Butterflies of the
Amazon and Andes
Dyscophellus porcius FELDER
& FELDER, 1862
Family - HESPERIIDAE
subfamily - PYRGINAE
Tribe - EUDAMINI
Dyscophellus porcius, Satipo, Peru
© Adrian Hoskins
The genus Dyscophellus comprises of 9
large crepuscular skippers, all species being confined to the
neotropical region. The wings of males of generally fulvous or
reddish-brown in colour, and feature small hyaline "windows" and
vague dark markings. Females have dark earthy-brown wings which are
broader and more rounded than those of males. They have several
large hyaline windows on the forewings, and a regular pattern of
smaller windows on the hindwings.
In common with many
other members of the Pyrginae, the
leading edge ( costa ) of the forewing of
Dyscophellus males has a fold within which are androconial
scales. These disseminate pheromones which are used to entice
females to copulate.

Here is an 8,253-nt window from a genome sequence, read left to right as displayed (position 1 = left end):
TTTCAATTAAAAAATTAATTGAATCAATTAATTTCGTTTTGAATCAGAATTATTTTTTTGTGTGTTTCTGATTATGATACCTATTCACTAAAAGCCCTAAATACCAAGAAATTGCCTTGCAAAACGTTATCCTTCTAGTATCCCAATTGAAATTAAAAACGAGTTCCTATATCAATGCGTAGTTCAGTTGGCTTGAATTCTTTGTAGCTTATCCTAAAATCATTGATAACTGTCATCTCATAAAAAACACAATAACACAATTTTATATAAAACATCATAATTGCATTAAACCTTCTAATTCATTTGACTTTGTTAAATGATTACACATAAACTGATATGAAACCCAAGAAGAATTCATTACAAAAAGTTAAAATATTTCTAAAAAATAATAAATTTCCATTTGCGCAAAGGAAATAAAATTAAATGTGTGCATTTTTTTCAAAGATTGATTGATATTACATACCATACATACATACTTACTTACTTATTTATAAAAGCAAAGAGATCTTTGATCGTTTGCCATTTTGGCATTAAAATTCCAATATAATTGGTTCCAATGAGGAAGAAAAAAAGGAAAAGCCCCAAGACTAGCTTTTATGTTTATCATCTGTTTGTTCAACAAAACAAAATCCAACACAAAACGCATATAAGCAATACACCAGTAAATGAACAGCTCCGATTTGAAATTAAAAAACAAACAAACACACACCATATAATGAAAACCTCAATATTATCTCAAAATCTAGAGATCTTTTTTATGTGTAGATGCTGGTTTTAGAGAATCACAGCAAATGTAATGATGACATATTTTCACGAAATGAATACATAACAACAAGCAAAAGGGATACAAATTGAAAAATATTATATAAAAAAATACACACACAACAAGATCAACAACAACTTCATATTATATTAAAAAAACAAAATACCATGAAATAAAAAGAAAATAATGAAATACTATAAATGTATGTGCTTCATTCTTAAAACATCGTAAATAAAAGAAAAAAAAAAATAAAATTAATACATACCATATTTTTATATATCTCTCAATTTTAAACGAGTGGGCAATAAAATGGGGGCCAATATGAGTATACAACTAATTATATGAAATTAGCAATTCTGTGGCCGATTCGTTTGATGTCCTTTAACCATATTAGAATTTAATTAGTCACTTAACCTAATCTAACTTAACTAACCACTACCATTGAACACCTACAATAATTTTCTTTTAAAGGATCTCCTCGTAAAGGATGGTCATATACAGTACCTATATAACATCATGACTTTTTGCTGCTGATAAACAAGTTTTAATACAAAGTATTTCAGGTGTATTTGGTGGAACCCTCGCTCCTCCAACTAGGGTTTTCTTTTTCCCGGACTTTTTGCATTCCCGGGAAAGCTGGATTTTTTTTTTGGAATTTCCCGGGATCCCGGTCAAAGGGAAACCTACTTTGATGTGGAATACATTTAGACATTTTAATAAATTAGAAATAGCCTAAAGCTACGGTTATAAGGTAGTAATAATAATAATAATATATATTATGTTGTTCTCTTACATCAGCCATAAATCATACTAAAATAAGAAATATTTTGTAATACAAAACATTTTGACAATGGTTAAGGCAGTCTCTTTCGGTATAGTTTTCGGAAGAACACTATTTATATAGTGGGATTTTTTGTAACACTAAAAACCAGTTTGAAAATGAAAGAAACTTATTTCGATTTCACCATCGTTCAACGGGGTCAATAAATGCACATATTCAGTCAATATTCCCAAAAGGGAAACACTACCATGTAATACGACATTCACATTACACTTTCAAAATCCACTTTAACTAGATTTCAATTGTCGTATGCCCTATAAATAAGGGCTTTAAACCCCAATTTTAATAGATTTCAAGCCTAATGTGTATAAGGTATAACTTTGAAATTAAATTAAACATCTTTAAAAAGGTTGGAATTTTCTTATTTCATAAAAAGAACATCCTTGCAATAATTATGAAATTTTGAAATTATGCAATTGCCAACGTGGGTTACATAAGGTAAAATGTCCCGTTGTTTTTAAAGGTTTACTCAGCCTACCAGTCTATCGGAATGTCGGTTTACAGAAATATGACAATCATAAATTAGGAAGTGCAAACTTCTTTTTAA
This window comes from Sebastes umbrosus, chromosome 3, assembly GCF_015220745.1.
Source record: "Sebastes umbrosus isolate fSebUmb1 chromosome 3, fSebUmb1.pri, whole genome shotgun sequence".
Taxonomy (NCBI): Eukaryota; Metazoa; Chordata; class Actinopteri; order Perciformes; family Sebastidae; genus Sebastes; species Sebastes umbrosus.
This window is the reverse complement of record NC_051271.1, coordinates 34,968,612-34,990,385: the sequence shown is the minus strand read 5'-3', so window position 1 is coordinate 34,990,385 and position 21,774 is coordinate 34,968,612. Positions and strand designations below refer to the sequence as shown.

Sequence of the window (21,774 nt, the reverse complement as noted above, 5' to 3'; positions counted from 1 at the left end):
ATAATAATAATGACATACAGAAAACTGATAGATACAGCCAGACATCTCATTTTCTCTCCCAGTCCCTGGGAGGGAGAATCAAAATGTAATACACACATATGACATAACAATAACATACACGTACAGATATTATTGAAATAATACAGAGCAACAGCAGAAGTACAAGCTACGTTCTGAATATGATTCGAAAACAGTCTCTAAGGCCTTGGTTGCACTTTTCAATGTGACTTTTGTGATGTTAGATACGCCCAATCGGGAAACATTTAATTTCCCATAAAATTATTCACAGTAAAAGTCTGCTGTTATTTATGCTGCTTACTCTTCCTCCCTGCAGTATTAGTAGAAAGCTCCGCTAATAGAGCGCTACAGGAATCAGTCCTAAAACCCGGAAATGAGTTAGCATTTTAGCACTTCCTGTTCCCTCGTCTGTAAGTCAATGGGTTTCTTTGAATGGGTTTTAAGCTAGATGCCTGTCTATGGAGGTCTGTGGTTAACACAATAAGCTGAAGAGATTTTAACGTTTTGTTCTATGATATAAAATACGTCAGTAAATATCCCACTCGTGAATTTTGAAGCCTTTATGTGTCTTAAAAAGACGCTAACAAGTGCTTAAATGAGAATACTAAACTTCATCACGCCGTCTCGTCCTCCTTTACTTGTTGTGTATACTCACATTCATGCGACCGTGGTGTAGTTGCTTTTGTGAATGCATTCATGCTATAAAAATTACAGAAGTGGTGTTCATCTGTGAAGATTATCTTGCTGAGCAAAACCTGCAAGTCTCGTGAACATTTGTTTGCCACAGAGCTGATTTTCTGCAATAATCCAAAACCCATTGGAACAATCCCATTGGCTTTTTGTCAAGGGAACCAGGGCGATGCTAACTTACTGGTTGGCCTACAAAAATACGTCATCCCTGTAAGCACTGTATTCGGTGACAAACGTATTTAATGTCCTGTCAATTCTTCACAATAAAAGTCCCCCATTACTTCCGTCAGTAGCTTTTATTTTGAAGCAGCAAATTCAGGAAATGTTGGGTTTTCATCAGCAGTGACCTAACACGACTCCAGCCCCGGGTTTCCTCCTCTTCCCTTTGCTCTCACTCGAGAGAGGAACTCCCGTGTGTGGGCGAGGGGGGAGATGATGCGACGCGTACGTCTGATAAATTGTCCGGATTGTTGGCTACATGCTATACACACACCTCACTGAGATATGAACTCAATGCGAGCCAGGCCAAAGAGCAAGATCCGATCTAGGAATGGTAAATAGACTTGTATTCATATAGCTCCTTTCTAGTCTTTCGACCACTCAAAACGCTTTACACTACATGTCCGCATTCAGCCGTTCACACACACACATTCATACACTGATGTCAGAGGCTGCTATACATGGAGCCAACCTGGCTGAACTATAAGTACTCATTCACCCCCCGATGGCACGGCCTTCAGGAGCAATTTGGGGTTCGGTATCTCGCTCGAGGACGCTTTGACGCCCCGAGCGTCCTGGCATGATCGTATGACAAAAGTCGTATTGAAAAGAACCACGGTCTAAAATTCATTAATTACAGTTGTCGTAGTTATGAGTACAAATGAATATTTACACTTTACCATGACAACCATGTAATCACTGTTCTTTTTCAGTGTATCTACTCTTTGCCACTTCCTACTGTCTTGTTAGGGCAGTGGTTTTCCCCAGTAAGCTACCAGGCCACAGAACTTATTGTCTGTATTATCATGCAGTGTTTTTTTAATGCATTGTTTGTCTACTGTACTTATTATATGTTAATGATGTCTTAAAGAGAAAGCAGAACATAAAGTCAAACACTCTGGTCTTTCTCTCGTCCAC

is found in eastern Peru, and in the upper Amazon basin of Brazil.
It probably also occurs in Ecuador and Bolivia.
This species is found in tropical rainforest at altitudes between
In common with
other crepuscular skippers the butterflies
habitually hide under leaves in daylight hours, with their
wings held fully outspread.
As dusk falls they become very active, whirring about rapidly along
forest trails, and at a glance can be mistaken for hawkmoths. Males
will visit dung, urine-tainted soil, peccary wallows and other
unsavoury sources of mineralised moisture, together with
Macroglossinae hawkmoths and other crepuscular skippers including
Porphyrogenes, Bungalotis and
Nascus. Although the butterflies are probably oblivious
of each other's presence, there is a general impression of a
free-for-all mêlée - an illusion of aggression in their behaviour -
hence the popular name "night fighter" skippers.